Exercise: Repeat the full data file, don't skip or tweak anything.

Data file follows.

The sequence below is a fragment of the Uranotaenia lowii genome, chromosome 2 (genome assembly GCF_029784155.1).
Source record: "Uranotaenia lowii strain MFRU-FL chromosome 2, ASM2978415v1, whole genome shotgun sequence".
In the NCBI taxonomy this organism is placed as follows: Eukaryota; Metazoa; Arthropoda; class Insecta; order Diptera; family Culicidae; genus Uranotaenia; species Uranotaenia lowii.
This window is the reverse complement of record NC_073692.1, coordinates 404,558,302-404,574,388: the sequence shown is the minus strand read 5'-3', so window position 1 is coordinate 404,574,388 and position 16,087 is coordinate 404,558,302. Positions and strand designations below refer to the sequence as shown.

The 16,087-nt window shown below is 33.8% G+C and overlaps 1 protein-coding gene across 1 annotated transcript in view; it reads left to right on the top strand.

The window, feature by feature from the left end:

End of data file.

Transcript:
The sequence below is a fragment of the Uranotaenia lowii genome, chromosome 2 (genome assembly GCF_029784155.1).
Source record: "Uranotaenia lowii strain MFRU-FL chromosome 2, ASM2978415v1, whole genome shotgun sequence".
In the NCBI taxonomy this organism is placed as follows: Eukaryota; Metazoa; Arthropoda; class Insecta; order Diptera; family Culicidae; genus Uranotaenia; species Uranotaenia lowii.
This window is the reverse complement of record NC_073692.1, coordinates 404,558,302-404,574,388: the sequence shown is the minus strand read 5'-3', so window position 1 is coordinate 404,574,388 and position 16,087 is coordinate 404,558,302. Positions and strand designations below refer to the sequence as shown.

The 16,087-nt window shown below is 33.8% G+C and overlaps 1 protein-coding gene across 1 annotated transcript in view; it reads left to right on the top strand.

The window, feature by feature from the left end: